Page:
The rise of information technology at the end of the 20th century radically transformed the relationship between technology and culture. Whereas we used to fit technology to the needs of the culture, today the culture does whatever the technology makes possible. In this sense, technology controls culture.
This technology is itself in a constant state of change, similar to a biological organism. It grows and dies exponentially and becomes significant long before it is either large or old. In the economy of today’s technology, what is plentiful (as opposed to what is rare) is valuable. The more widely a technology is used, the more valuable it becomes. A case in point would be the fax machine. If one were to own the world’s only fax machine, it would be useless, as it could not be used to communicate with anyone else. However, as the number of available fax machines increases, so does their value.
A corollary here is that the more connected the technology is, the greater its value becomes. Information hoarded on one computer is not nearly as valuable as information shared with the larger community. In a strange way, selfishness is being redefined as “feeding the network,” for the larger the network becomes, the more personal benefit one can derive from it.
This evolving relationship between technology and culture has significant implications for the body of Christ as it seeks to harness the benefits of information technology in fulfillment of its mission, whether in China or elsewhere.
What Are Computers Good for?
Computers are useful in fulfilling two basic functions: tracking information and facilitating relationships. God’s purpose for today’s interactive technology is to provide a set of tools to help build relationships between real people. This new organ for the body of Christ—a “digital nervous system”—enables us to know more of what is happening around the world and to coordinate our activities accordingly. If we find that our use of the computers and related technology is actually impeding our personal relationships then it is time to step back and ask whether they are really serving their intended purpose.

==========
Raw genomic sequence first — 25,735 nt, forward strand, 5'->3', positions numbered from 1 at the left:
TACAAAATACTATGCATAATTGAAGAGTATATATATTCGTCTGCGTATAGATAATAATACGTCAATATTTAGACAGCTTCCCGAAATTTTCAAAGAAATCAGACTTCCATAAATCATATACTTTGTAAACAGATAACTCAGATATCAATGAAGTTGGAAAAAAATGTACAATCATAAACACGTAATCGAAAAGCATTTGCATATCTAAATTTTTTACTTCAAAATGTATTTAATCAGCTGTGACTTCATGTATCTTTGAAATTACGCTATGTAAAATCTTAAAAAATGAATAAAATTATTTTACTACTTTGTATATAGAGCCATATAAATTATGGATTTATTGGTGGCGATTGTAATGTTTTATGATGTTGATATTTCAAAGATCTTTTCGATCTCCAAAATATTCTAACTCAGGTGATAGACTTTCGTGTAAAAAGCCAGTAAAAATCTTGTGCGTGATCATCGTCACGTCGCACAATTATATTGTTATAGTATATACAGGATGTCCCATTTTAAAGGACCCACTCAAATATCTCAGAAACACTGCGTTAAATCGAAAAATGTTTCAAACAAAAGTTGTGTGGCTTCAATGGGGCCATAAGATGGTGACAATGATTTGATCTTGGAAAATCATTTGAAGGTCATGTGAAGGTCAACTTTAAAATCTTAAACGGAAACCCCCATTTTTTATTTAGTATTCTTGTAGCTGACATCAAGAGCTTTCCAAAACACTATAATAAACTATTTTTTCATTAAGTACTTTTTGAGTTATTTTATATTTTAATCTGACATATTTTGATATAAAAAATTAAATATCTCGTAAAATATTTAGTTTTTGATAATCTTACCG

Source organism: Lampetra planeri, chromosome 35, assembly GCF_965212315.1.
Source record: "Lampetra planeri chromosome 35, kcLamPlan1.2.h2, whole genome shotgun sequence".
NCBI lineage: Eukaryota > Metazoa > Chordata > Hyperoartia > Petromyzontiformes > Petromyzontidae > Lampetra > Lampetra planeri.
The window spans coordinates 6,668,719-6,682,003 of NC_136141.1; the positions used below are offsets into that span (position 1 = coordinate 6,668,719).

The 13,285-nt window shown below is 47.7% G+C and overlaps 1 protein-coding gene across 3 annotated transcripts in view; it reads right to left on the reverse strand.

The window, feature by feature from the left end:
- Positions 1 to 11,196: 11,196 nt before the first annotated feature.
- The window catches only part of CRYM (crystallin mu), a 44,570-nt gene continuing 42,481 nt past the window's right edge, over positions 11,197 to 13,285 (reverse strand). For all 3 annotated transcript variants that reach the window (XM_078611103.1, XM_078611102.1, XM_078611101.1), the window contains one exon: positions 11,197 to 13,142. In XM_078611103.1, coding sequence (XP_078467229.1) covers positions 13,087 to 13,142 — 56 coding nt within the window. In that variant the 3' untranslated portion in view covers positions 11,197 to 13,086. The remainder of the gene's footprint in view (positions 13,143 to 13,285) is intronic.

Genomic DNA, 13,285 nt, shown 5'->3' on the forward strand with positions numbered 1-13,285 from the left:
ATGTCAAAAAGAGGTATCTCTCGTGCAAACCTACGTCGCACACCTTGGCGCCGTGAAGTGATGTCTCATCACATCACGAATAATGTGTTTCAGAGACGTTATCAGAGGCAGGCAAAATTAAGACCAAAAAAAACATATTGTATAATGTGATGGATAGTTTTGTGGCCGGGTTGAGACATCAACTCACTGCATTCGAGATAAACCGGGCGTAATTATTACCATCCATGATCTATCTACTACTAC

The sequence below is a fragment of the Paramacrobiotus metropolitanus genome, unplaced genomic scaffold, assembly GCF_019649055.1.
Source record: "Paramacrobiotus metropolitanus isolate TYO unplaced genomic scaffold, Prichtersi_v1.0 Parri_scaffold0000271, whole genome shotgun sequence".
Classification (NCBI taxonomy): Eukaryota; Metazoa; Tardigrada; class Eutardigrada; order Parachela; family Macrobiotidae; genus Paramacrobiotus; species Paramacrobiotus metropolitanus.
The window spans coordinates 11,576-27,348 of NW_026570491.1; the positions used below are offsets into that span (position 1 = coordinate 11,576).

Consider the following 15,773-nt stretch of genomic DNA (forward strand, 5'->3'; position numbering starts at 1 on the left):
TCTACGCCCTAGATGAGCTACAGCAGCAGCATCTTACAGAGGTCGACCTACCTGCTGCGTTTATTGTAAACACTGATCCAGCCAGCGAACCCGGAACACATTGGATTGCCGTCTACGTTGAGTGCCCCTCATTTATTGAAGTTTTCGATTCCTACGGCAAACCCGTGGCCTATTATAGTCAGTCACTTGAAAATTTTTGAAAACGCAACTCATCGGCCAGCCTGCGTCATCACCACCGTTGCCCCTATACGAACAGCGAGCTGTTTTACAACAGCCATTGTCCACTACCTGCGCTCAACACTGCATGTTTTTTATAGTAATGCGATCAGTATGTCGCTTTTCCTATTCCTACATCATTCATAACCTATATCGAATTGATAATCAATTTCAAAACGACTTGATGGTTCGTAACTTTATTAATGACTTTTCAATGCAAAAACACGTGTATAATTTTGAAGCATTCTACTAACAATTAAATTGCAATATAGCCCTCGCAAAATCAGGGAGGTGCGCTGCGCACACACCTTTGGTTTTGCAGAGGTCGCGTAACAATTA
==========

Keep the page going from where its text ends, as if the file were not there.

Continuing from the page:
Email communication needs to be viewed as a conversation rather than an exchange of correspondence. The key to managing email effectively is to treat it as a means of informal communication, like a telephone call, and to respond rapidly.
The growing role of the World Wide Web (Ignore it at your peril!) illustrates the changes being wrought through advances in information technology. The primary source of information for a new generation, the Web is capable of providing fresh, concise, and clear information. The challenge is to be effective, not frantic, with the exponential increase in information. In addition to being a source of information, the Web allows for virtual communities and opens up new possibilities for maintaining and improving relationships with a large portion of the body of Christ. Communication in the 21st century involves online teamwork supported by a variety of new tools. Email conferences, virtual offices, and shared calendars and contact managers are already common in today’s cyber work world. In the not-so-distant future we may expect further support for networks of relationships. Online negotiating networks will facilitate complex interactions between individuals. Online meetings, with real time video and audio, will become much more of a possibility even for smaller organizations, and portable presentation technologies, such as laptop computers with digital cameras and projectors, will also become more accessible.